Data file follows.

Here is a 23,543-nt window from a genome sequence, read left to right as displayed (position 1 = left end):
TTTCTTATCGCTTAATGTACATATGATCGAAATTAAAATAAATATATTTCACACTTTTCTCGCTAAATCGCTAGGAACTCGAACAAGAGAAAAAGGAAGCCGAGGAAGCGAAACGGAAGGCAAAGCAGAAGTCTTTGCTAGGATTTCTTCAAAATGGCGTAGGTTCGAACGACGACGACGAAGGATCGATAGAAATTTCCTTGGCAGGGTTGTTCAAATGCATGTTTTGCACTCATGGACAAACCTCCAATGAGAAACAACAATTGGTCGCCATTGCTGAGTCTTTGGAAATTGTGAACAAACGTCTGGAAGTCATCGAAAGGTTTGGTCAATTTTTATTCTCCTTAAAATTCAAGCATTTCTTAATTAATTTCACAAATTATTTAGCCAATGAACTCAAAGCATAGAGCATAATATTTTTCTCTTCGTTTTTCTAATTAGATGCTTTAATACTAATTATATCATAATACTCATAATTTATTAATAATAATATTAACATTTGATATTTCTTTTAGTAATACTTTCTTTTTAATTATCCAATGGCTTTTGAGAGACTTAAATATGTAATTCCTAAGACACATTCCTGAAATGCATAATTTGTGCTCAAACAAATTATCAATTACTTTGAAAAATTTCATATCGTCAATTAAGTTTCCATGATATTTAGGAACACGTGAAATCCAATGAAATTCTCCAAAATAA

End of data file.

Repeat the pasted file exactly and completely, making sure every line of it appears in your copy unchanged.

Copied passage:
Here is a 23,543-nt window from a genome sequence, read left to right as displayed (position 1 = left end):
TTTCTTATCGCTTAATGTACATATGATCGAAATTAAAATAAATATATTTCACACTTTTCTCGCTAAATCGCTAGGAACTCGAACAAGAGAAAAAGGAAGCCGAGGAAGCGAAACGGAAGGCAAAGCAGAAGTCTTTGCTAGGATTTCTTCAAAATGGCGTAGGTTCGAACGACGACGACGAAGGATCGATAGAAATTTCCTTGGCAGGGTTGTTCAAATGCATGTTTTGCACTCATGGACAAACCTCCAATGAGAAACAACAATTGGTCGCCATTGCTGAGTCTTTGGAAATTGTGAACAAACGTCTGGAAGTCATCGAAAGGTTTGGTCAATTTTTATTCTCCTTAAAATTCAAGCATTTCTTAATTAATTTCACAAATTATTTAGCCAATGAACTCAAAGCATAGAGCATAATATTTTTCTCTTCGTTTTTCTAATTAGATGCTTTAATACTAATTATATCATAATACTCATAATTTATTAATAATAATATTAACATTTGATATTTCTTTTAGTAATACTTTCTTTTTAATTATCCAATGGCTTTTGAGAGACTTAAATATGTAATTCCTAAGACACATTCCTGAAATGCATAATTTGTGCTCAAACAAATTATCAATTACTTTGAAAAATTTCATATCGTCAATTAAGTTTCCATGATATTTAGGAACACGTGAAATCCAATGAAATTCTCCAAAATAA